Elia W. Peattie

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Elia W. Peattie, c. 1896

Elia Wilkinson Peattie (January 15, 1862 – July 12, 1935) was an American author, journalist and critic.


Elia Wilkinson was the daughter of Frederick and Amanda (Cahill) Wilkinson.[1] She was born on January 15, 1862,[2] in Kalamazoo, Michigan, but moved with her family to Chicago when she was young. She stopped attending school when she was fourteen, but kept up a reading habit. In 1883 she married Robert Burns Peattie, a Chicago journalist.

She began writing short stories for newspapers, and in 1886 became a reporter with the Chicago Tribune and subsequently the Chicago Daily News.[3] In 1888 the family moved to Omaha after Peattie and her husband accepted jobs at the Omaha Daily Herald. When Gilbert Hitchcock bought the Daily Herald and combined it into the Omaha World-Herald Peattie became chief editorial writer for the paper. Peattie wrote over 800 columns, editorials, and stories in the World-Herald[3] offering a voice to frontier women. Peattie did not limit her articles to societal pieces and was active in political discourse. A supporter of orphanages, charity hospitals, and the need for shelters she also took a hard line and was outspoken in her opposition of capital punishment, lynching, and the Wounded Knee Massacre.

She wrote for magazines including Century, Lippincott's Magazine, Cosmopolitan Magazine, St. Nicholas, Wide Awake, The American Magazine, America, Harper's Weekly, and San Francisco Argonaut. In these stories Peattie presented hope and refused to bend to Modernism and its disillusioned outlook on life.

In 1888 she was commissioned by Chicago publishers to write a young people's history of the United States, and wrote the seven-hundred page The Story of America in four months. Her novel The Judge won a $900 prize from the Detroit Free Press in 1889, and was subsequently published in book form. Later in 1889 the Northern Pacific Railroad employed her to visit and report on Alaska: A Trip through Wonderland became a popular guide-book. With Scrip and Staff (1891) was a story of the children's crusade. Some time after 1890, Peattie befriended fellow writer Kate McPhelim Cleary while both were living in Nebraska. The two bonded over their financial, health, and family concerns.[4]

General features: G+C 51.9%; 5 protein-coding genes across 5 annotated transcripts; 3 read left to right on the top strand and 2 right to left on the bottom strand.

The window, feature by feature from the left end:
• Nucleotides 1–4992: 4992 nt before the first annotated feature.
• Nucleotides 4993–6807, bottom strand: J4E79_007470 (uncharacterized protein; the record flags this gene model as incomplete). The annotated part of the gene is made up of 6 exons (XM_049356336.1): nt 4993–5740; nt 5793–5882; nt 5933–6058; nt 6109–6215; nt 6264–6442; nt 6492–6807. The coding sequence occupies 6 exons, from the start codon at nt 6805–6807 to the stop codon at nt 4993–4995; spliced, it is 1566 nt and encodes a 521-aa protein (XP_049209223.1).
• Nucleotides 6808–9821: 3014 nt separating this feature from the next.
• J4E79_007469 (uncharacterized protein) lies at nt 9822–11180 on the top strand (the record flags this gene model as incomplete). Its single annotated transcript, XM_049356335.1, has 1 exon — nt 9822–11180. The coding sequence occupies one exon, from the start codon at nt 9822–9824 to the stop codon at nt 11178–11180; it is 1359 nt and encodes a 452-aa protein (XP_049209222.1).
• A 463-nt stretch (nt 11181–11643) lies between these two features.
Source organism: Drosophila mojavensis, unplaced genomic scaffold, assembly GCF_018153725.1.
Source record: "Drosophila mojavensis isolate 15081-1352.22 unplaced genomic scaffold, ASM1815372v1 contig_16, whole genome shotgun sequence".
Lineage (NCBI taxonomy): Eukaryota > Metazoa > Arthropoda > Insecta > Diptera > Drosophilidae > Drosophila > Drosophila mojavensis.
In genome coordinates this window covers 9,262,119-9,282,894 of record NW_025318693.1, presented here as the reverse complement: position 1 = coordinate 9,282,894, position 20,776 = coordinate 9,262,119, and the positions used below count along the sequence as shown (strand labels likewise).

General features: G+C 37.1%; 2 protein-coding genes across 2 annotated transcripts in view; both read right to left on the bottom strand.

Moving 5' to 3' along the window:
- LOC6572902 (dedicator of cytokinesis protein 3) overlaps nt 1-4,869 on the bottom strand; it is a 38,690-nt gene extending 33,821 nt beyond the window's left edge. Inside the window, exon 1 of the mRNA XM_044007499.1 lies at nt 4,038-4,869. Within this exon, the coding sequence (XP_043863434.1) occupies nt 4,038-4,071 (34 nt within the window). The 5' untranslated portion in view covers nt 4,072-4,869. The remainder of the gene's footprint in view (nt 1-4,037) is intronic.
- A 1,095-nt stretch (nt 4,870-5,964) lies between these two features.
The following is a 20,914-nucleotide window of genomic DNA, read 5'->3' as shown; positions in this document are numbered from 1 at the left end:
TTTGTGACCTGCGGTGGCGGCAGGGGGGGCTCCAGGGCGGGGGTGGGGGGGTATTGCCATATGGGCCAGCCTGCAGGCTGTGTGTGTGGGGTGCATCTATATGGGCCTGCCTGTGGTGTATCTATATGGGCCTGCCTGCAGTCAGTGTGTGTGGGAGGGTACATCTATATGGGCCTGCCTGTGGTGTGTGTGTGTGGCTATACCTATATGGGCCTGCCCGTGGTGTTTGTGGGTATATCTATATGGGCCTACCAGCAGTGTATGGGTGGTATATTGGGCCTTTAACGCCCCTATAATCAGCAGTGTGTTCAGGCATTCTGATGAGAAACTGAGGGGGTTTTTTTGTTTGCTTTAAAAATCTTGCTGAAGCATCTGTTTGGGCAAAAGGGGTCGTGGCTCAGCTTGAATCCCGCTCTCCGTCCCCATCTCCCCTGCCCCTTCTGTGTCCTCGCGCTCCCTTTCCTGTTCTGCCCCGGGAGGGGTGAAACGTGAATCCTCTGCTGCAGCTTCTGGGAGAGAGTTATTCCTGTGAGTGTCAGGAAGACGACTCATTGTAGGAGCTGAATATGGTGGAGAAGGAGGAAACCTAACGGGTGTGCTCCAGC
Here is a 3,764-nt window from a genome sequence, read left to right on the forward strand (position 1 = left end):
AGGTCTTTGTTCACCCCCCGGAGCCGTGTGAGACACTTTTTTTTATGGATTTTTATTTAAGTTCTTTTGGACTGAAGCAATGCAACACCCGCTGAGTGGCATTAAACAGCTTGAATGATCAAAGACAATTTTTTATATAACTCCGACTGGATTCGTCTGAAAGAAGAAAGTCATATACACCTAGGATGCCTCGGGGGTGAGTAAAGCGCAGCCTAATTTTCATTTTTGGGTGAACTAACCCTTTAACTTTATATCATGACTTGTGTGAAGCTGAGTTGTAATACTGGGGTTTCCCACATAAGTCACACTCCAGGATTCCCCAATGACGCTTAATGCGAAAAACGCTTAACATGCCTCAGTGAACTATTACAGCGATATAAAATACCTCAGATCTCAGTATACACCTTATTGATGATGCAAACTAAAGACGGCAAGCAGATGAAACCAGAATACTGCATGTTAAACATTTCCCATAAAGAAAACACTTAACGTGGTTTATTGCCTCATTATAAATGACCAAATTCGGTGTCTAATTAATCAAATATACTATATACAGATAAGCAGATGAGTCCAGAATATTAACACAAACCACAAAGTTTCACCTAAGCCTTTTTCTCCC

Peattie subsequently returned to Chicago and became literary editor of the Chicago Tribune.[5] Some time during her period in Illinois, she was a member of the Eagle's Nest Art Colony in Ogle County. One of her sons was the famed botanist, naturalist and author Donald Culross Peattie.


  • The Story of America (1889)
  • The Judge (1889)
  • A Trip Through Wonderland (1889)
  • With Scrip and Staff (1891)
  • The American Peasant: A Timely Allegory (1892)
  • The Pictorial Story of America (1895)
  • The Edge of Things (1903)
  • Castle, Knight & Troubadour: In an Apology and Three Tableaux (1903)
  • Ickery Ann: And Other Girls and Boys (1907)
  • Annie Laurie and Azalea (1913)
  • Azalea at Sunset Gap (1914)
  • Lotta Embury's Career (1915)
  • Azalea's Silver Web (1915)
  • Sarah Brewster's Relatives (1916)
  • The Newcomers (1917)
  • Times and Manner: A Pageant (1918)
  • Songs from a Southern Garden (1930)


  1. ^ Men and Women of America, 1910
  2. ^ Herringshaw, T. W., Herringshaw's National Library of American Biography, 5 vols, 1909-14
  3. ^ a b Bloomfield, Susanne. "Elia Peattie". plainshumanities.unl.edu. University of Nebraska-Lincoln. Retrieved 2016-12-02.
  4. ^ George, Susanne K. Kate M. Cleary: A Literary Biography with Selected Works. Lincoln: University of Nebraska Press, 1997: 15–16. ISBN 0-8032-2164-9
  5. ^ Who's Who in America, 1908-9

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